Johanna Glaza – Exile
Avant-garde baroque folk artist returns with her new album. Louder Than War’s Paul Scott-Bates reviews.
The Press Release for Exile, the incredible new album by Lithuanian Johanna Glaza states that she “won’t be pigeonholed”, to be fair, anyone that even dares to do so will have an enormous task on their hands. Glaza is original beyond unique, a vocal as pure as the most beautiful of angels and a musical accompaniment that moulds to her voice perfectly. Exile is another example of a grossly and criminally underrated artist.
Her piano playing is gorgeous, heart-melting, and the exciting percussion and effects from producer Ed Deegan adds a mystique and drama that is nothing short of enthralling. A newcomer to the world (and, it is no conventional world) of Johanna Glaza will be surprised, shocked even, that someone so incredibly talented is not a household name. Her voice an instrument in its own right, spiralling higher and higher into the clouds and the inner stratosphere like a helium filled balloon flying away to where it knows not, is delightfully haunting.
On Dear Life, a simple tune explodes into a cacophony of organised chaos “don’t give up on me” disturbingly repeated before crashing back into a charming birdsong. The steam train-like piano on Isabella, a track that originally appeared on her Albion EP in 2018, is pulsating and almost explodes after the most frenetic of segues aided by some superb synthetic additions. Indeed, the sound manipulations and atmospherics provided by Deegan should not be underplayed, they form an integral part of each track and make his input crucial to the overall sound.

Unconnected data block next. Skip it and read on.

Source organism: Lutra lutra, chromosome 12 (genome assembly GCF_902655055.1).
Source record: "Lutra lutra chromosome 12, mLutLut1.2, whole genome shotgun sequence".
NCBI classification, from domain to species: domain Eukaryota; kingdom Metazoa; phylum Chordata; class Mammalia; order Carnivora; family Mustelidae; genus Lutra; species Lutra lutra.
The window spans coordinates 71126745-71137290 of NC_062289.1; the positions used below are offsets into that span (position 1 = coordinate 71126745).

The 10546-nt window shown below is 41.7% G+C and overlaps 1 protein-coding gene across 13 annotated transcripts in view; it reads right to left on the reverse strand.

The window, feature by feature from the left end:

The title track, Exile demonstrates Johanna’s ability to combine simple beauty with almost over-the-top climaxes. It’s almost like listening to the musical equivalent of an action movie crammed into four minutes, you could imagine it as the theme to a Bond soundtrack such is its cinematic stature. King’s Alive is almost childlike in its appearance, nursery rhyme-esque with beautiful saintly voices over probably the most conventional track on the album.
Catch And Escape, the albums shortest track at less than two minutes is folk-like with simple guitar and keyboard accompaniment before entering into this collections longest piece, the album closer Albion. The full genius of Glaza unfolds in a track that encompasses calm and chaos, beauty and horror, rule and alternative. Over its eight minutes it alone maybe encompasses the whole feel and triumph of the album.
Once more Johanna Glaza wows and shows what an exceptional talent she is. Often unbelievable, you will probably never hear anything like her again. Discover her world and you’ll probably never want to leave again.
All words via Paul Scott-Bates. More of Paul’s writing on Louder Than War can be found at his author’s archive. Paul’s website is hiapop Blog and you can follow him on Twitter here, and on Facebook here.